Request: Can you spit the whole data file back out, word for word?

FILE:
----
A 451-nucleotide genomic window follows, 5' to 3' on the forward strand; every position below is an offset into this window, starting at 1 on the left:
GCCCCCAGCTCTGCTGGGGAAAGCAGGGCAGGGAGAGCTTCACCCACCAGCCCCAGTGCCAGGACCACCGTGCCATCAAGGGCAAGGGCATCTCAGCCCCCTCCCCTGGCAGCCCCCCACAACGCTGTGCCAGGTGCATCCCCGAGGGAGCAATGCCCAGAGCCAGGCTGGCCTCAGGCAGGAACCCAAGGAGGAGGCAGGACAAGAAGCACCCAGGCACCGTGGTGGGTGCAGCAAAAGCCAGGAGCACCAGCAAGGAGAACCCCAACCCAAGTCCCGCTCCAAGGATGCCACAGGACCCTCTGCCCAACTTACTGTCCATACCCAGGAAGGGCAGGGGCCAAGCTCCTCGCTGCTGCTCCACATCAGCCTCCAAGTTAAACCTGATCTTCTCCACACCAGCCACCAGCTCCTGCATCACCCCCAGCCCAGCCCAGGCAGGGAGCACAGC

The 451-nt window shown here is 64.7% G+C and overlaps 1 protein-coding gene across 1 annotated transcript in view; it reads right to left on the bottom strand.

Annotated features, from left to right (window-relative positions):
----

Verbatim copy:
A 451-nucleotide genomic window follows, 5' to 3' on the forward strand; every position below is an offset into this window, starting at 1 on the left:
GCCCCCAGCTCTGCTGGGGAAAGCAGGGCAGGGAGAGCTTCACCCACCAGCCCCAGTGCCAGGACCACCGTGCCATCAAGGGCAAGGGCATCTCAGCCCCCTCCCCTGGCAGCCCCCCACAACGCTGTGCCAGGTGCATCCCCGAGGGAGCAATGCCCAGAGCCAGGCTGGCCTCAGGCAGGAACCCAAGGAGGAGGCAGGACAAGAAGCACCCAGGCACCGTGGTGGGTGCAGCAAAAGCCAGGAGCACCAGCAAGGAGAACCCCAACCCAAGTCCCGCTCCAAGGATGCCACAGGACCCTCTGCCCAACTTACTGTCCATACCCAGGAAGGGCAGGGGCCAAGCTCCTCGCTGCTGCTCCACATCAGCCTCCAAGTTAAACCTGATCTTCTCCACACCAGCCACCAGCTCCTGCATCACCCCCAGCCCAGCCCAGGCAGGGAGCACAGC

The 451-nt window shown here is 64.7% G+C and overlaps 1 protein-coding gene across 1 annotated transcript in view; it reads right to left on the bottom strand.

Annotated features, from left to right (window-relative positions):